3. “Lee DeForest has said in many newspapers and over his signature that it would be possible to transmit the human voice across the Atlantic before many years. Based on these absurd and deliberately misleading statements, the misguided public … has been persuaded to purchase stock in his company …” — a U.S. District Attorney, prosecuting American inventor Lee DeForest for selling stock fraudulently through the mail for his Radio Telephone Company in 1913.
4. “There is practically no chance communications space satellites will be used to provide better telephone, telegraph, television, or radio service inside the United States.” — T. Craven, FCC Commissioner, in 1961 (the first commercial communications satellite went into service in 1965).
5. “To place a man in a multi-stage rocket and project him into the controlling gravitational field of the moon where the passengers can make scientific observations, perhaps land alive, and then return to earth – all that constitutes a wild dream worthy of Jules Verne. I am bold enough to say that such a man-made voyage will never occur regardless of all future advances.” — Lee DeForest, American radio pioneer and inventor of the vacuum tube, in 1926
6. “A rocket will never be able to leave the Earth’s atmosphere.” — New York Times, 1936.
7. “Flight by machines heavier than air is unpractical (sic) and insignificant, if not utterly impossible.” – Simon Newcomb; The Wright Brothers flew at Kittyhawk 18 months later.
8. “Heavier-than-air flying machines are impossible.” — Lord Kelvin, British mathematician and physicist, president of the British Royal Society, 1895.
9. “There will never be a bigger plane built.” — A Boeing engineer, after the first flight of the 247, a twin engine plane that holds ten people
10. “Nuclear-powered vacuum cleaners will probably be a reality in 10 years.” -– Alex Lewyt, president of vacuum cleaner company Lewyt Corp., in the New York Times in 1955.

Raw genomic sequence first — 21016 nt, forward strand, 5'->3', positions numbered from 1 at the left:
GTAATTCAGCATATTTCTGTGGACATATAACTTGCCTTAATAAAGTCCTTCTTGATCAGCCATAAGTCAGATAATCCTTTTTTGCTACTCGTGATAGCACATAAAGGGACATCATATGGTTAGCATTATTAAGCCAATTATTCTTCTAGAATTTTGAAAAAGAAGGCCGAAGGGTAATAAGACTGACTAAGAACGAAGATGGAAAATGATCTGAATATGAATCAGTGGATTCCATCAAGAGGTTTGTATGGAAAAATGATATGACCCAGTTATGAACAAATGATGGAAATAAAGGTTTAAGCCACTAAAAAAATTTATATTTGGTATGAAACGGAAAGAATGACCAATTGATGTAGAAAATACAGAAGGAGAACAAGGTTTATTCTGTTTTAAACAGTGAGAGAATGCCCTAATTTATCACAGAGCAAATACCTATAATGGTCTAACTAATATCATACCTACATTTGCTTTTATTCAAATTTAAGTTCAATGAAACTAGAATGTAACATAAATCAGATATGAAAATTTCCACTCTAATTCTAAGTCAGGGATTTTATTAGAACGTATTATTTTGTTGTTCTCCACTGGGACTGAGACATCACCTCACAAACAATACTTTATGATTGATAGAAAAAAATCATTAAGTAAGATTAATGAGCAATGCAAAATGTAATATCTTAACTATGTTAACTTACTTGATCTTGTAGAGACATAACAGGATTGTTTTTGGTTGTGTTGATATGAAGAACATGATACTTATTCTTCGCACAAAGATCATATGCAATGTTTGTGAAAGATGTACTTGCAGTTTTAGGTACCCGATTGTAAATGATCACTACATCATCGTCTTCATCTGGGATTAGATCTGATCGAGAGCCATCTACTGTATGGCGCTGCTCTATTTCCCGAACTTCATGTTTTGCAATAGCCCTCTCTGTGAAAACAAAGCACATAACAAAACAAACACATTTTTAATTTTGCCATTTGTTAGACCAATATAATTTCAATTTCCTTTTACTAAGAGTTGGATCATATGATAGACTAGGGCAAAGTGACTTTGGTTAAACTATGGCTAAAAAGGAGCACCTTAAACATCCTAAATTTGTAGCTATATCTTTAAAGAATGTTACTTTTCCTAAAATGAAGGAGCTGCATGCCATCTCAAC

11. “This is the biggest fool thing we have ever done. The bomb will never go off, and I speak as an expert in explosives.” — Admiral William D. Leahy, Chief of Staff to the Commander in Chief of the Army and Navy during World War II, advising President Truman on the atomic bomb, 1945. Leahy admitted the error five years later in his memoirs
12. “The energy produced by the breaking down of the atom is a very poor kind of thing. Anyone who expects a source of power from the transformation of these atoms is talking moonshine.” — Ernest Rutherford, shortly after splitting the atom for the first time.
13. “There is not the slightest indication that nuclear energy will ever be obtainable. It would mean that the atom would have to be shattered at will.” — Albert Einstein, 1932
14. “The cinema is little more than a fad. It’s canned drama. What audiences really want to see is flesh and blood on the stage.” -– Charlie Chaplin, actor, producer, director, and studio founder, 1916
15. “The horse is here to stay but the automobile is only a novelty – a fad.” — The president of the Michigan Savings Bank advising Henry Ford’s lawyer, Horace Rackham, not to invest in the Ford Motor Co., 1903
16. “The Americans have need of the telephone, but we do not. We have plenty of messenger boys.” — Sir William Preece, Chief Engineer, British Post Office, 1878.
17. “This ‘telephone’ has too many shortcomings to be seriously considered as a means of communication. The device is inherently of no value to us.” — A memo at Western Union, 1878 (or 1876).
18. “The world potential market for copying machines is 5000 at most.” — IBM, to the eventual founders of Xerox, saying the photocopier had no market large enough to justify production, 1959.
19. “I must confess that my imagination refuses to see any sort of submarine doing anything but suffocating its crew and floundering at sea.” — HG Wells, British novelist, in 1901.
20. “X-rays will prove to be a hoax.” — Lord Kelvin, President of the Royal Society, 1883.
21. “The idea that cavalry will be replaced by these iron coaches is absurd. It is little short of treasonous.” — Comment of Aide-de-camp to Field Marshal Haig, at tank demonstration, 1916.
22. “How, sir, would you make a ship sail against the wind and currents by lighting a bonfire under her deck? I pray you, excuse me, I have not the time to listen to such nonsense.” — Napoleon Bonaparte, when told of Robert Fulton’s steamboat, 1800s.
23. “Fooling around with alternating current is just a waste of time. Nobody will use it, ever.” — Thomas Edison, American inventor, 1889 (Edison often ridiculed the arguments of competitor George Westinghouse for AC power).